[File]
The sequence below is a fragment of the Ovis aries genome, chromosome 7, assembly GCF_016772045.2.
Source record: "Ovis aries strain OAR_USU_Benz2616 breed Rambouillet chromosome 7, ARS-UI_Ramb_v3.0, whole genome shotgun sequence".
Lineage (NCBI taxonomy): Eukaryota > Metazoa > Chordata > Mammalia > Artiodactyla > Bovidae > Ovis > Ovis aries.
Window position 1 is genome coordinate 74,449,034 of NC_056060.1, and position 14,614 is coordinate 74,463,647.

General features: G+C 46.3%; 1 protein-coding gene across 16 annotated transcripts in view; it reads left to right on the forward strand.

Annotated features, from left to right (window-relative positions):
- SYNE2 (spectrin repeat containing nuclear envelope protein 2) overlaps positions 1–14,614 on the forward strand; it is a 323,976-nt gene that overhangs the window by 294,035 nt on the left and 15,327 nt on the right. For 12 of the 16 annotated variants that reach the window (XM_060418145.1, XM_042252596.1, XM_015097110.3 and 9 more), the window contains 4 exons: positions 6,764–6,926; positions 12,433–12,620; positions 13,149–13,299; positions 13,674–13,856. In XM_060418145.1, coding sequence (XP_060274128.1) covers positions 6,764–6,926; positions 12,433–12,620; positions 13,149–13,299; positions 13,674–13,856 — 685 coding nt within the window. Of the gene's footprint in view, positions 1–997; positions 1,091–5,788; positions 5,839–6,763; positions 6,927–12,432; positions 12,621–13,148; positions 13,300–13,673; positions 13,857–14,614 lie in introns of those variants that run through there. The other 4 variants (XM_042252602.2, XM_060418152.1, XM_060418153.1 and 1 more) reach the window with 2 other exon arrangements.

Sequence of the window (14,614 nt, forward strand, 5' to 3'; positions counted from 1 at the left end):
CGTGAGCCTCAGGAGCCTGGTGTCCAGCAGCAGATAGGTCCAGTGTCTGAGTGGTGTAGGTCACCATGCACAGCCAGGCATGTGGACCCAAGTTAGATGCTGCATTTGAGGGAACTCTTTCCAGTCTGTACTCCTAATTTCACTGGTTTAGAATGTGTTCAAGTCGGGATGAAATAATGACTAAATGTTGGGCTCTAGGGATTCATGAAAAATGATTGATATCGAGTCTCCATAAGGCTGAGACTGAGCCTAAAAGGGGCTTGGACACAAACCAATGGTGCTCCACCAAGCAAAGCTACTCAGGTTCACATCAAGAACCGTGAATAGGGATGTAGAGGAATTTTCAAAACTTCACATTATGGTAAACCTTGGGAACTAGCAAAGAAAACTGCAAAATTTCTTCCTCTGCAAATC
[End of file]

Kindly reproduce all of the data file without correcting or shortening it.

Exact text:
The sequence below is a fragment of the Ovis aries genome, chromosome 7, assembly GCF_016772045.2.
Source record: "Ovis aries strain OAR_USU_Benz2616 breed Rambouillet chromosome 7, ARS-UI_Ramb_v3.0, whole genome shotgun sequence".
Lineage (NCBI taxonomy): Eukaryota > Metazoa > Chordata > Mammalia > Artiodactyla > Bovidae > Ovis > Ovis aries.
Window position 1 is genome coordinate 74,449,034 of NC_056060.1, and position 14,614 is coordinate 74,463,647.

General features: G+C 46.3%; 1 protein-coding gene across 16 annotated transcripts in view; it reads left to right on the forward strand.

Annotated features, from left to right (window-relative positions):
- SYNE2 (spectrin repeat containing nuclear envelope protein 2) overlaps positions 1–14,614 on the forward strand; it is a 323,976-nt gene that overhangs the window by 294,035 nt on the left and 15,327 nt on the right. For 12 of the 16 annotated variants that reach the window (XM_060418145.1, XM_042252596.1, XM_015097110.3 and 9 more), the window contains 4 exons: positions 6,764–6,926; positions 12,433–12,620; positions 13,149–13,299; positions 13,674–13,856. In XM_060418145.1, coding sequence (XP_060274128.1) covers positions 6,764–6,926; positions 12,433–12,620; positions 13,149–13,299; positions 13,674–13,856 — 685 coding nt within the window. Of the gene's footprint in view, positions 1–997; positions 1,091–5,788; positions 5,839–6,763; positions 6,927–12,432; positions 12,621–13,148; positions 13,300–13,673; positions 13,857–14,614 lie in introns of those variants that run through there. The other 4 variants (XM_042252602.2, XM_060418152.1, XM_060418153.1 and 1 more) reach the window with 2 other exon arrangements.

Sequence of the window (14,614 nt, forward strand, 5' to 3'; positions counted from 1 at the left end):
CGTGAGCCTCAGGAGCCTGGTGTCCAGCAGCAGATAGGTCCAGTGTCTGAGTGGTGTAGGTCACCATGCACAGCCAGGCATGTGGACCCAAGTTAGATGCTGCATTTGAGGGAACTCTTTCCAGTCTGTACTCCTAATTTCACTGGTTTAGAATGTGTTCAAGTCGGGATGAAATAATGACTAAATGTTGGGCTCTAGGGATTCATGAAAAATGATTGATATCGAGTCTCCATAAGGCTGAGACTGAGCCTAAAAGGGGCTTGGACACAAACCAATGGTGCTCCACCAAGCAAAGCTACTCAGGTTCACATCAAGAACCGTGAATAGGGATGTAGAGGAATTTTCAAAACTTCACATTATGGTAAACCTTGGGAACTAGCAAAGAAAACTGCAAAATTTCTTCCTCTGCAAATC